‘Patients face longer waits for surgery’
PATIENTS are facing longer waits at Wales’ biggest hospital for operations after a claim that 14 theatre staff quit their posts in the last nine months.
Some people who should have undergone procedures in the early part of the summer at the University Hospital of Wales in Cardiff are still waiting to find out if their ops will go ahead in the next few months, it has been said.
It’s said staff working at the site are being placed under increasing pressure by people waiting to be seen.
A man, who did not wish to be named, said he was left wondering over when he would be admitted.
He said: “I’ve been told 14 theatre staff have left between January and now.
“I was due to have my operation in August but it could be any time between now and November. I haven’t had a letter yet calling me back.
“It was meant to be a nine month wait but I’m still waiting.”
The patient paid tribute to the staff still working at the hospital to help patients and said they understood temporary staff were being drafted in.
“The staff are under huge pressure,” he said. “The receptionist on the department I’m dealing with is doing what she can to get everyone in.
“They have been trying to get locums in and they have been trying to solve the problem – I think it will have a big knock on effect.”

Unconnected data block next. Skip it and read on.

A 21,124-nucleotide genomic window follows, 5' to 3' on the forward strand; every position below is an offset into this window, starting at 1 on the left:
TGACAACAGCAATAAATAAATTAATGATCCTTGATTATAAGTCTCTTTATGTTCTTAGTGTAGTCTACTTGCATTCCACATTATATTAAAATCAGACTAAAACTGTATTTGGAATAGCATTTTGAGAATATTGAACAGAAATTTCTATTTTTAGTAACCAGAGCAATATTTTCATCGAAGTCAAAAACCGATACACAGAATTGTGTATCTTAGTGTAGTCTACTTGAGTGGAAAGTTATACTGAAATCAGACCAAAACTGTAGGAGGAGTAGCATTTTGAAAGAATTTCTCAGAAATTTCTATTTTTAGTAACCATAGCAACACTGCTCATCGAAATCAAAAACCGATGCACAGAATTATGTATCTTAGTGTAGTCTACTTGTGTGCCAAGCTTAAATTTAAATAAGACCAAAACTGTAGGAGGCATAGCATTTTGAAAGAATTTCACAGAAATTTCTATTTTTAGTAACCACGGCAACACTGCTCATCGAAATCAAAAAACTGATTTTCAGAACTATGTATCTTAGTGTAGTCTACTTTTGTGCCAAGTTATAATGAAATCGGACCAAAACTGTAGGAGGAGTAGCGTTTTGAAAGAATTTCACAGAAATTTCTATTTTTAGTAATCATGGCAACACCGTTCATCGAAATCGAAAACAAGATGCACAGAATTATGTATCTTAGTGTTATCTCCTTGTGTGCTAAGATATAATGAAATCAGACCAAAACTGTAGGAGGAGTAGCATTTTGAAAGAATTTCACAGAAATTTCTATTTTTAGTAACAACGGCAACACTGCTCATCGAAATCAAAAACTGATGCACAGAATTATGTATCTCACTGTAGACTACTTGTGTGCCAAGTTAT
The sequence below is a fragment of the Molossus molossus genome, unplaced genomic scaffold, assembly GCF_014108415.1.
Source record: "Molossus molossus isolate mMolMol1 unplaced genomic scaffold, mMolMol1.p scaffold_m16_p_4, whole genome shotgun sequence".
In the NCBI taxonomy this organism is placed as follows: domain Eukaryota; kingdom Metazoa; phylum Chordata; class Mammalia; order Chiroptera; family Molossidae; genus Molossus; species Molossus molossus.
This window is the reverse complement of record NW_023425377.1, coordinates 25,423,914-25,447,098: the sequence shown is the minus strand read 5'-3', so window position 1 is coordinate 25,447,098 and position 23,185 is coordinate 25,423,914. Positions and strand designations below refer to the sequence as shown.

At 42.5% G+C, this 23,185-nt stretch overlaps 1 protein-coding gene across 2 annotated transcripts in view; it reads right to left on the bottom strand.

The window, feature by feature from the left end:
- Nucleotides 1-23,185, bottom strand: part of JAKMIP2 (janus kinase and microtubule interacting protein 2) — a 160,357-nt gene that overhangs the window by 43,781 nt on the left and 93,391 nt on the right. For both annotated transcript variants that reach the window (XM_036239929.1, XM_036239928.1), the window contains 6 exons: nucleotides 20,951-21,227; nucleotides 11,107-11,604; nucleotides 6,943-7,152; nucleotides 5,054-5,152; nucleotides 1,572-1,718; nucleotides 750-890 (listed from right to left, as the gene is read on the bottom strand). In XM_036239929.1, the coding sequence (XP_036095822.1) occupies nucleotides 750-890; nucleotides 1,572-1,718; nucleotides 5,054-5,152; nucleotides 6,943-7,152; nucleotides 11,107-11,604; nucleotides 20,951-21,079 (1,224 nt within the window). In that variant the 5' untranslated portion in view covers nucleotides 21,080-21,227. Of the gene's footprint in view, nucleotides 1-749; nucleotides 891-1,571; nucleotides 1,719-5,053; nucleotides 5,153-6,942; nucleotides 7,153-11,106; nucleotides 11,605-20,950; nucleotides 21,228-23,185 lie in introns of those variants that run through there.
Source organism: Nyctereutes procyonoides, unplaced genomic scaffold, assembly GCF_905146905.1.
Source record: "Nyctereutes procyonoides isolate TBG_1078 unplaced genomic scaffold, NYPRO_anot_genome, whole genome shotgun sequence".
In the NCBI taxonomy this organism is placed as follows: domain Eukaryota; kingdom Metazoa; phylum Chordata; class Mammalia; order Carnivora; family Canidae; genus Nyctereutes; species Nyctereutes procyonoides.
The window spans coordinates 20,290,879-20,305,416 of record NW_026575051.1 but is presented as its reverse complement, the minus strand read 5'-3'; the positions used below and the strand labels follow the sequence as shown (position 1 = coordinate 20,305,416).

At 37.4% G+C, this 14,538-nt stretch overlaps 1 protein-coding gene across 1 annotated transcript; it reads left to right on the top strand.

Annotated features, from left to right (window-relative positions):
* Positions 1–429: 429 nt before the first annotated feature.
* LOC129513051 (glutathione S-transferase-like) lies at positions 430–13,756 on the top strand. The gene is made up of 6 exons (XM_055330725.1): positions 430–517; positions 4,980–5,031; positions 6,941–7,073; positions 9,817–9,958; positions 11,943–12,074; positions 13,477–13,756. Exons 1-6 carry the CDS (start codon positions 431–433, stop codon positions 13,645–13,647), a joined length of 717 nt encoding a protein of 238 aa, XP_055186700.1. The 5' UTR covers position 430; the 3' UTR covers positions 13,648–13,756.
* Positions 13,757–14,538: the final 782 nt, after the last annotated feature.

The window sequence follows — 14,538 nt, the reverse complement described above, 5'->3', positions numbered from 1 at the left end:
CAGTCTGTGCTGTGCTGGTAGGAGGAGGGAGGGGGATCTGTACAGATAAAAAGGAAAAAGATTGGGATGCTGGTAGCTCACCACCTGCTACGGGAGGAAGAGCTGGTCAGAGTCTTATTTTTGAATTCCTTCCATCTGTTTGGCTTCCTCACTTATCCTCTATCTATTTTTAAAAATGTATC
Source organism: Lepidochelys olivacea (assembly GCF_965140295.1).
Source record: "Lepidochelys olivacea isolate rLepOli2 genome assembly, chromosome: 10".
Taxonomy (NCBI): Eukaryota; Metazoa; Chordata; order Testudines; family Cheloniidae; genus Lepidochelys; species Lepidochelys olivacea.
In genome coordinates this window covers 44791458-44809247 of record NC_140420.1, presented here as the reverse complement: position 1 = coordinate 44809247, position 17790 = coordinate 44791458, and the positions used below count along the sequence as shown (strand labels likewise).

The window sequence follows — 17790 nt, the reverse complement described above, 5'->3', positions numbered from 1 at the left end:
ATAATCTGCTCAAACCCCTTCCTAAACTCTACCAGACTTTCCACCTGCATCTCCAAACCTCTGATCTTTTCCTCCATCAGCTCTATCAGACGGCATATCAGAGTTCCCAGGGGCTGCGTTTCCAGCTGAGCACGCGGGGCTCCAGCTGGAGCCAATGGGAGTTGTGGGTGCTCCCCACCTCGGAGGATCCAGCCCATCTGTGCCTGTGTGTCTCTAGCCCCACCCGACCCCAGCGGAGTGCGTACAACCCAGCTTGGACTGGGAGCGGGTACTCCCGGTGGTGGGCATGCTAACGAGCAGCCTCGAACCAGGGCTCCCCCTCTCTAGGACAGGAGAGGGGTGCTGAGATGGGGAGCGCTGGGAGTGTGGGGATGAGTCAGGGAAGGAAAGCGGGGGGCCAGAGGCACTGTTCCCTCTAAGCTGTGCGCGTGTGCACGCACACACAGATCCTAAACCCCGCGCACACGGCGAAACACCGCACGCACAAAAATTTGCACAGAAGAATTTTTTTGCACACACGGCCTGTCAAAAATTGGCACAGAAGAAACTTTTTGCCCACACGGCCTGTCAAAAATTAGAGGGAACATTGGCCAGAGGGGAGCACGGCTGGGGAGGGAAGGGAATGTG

A Cardiff and Vale University Health Board spokesman said: “As a large integrated organisation Cardiff and Vale University Health Board employs more than 14,000 staff.
“Staff leaving and joining the organisation is a constant feature of our workforce changes and this is not unusual. On a UK basis, there are known areas of skilled staffed shortages in healthcare, and operating theatres is one such area.
“Following an intensive recruitment campaign, by October our staff vacancies within our theatre services will have reduced by 70%.
“This is a significant improvement and theatres remain a specialty which is hard to recruit to across the UK. Our ongoing recruitment efforts will be to reduce vacancy levels even further.
“The Health Board continues to make progress in reducing waiting times for planned procedures, including for surgery.
“Over every quarter in the last two years the Health Board has continued to reduce waiting times for patients. We would like to reassure patients that our plans for this year will result in further improvement.”
Dr Trevor Pickersgill, chairman of the BMA’s Welsh consultant committee said: “Long waiting times have a profound impact on patient experience, and leave staff working in increasingly difficult conditions. We hear from members that doctors are “burning out” and leaving the profession – further compounding the problem and increasing the over-reliance on locums covering posts.
“BMA Cymru Wales has continually raised concerns around the recruitment and retention of doctors in the Welsh NHS with the Welsh government.
“Doctors are working harder than ever to make sure patients are seen promptly. However, they are frustrated by the lack of action in filling consultant and SAS doctor vacancies across Wales. We’ve been told that the lack of Operating Department Practitioners has meant that operations have been cancelled – despite the doctor and patient being available.
“It is in the best interest of patients that this is addressed.”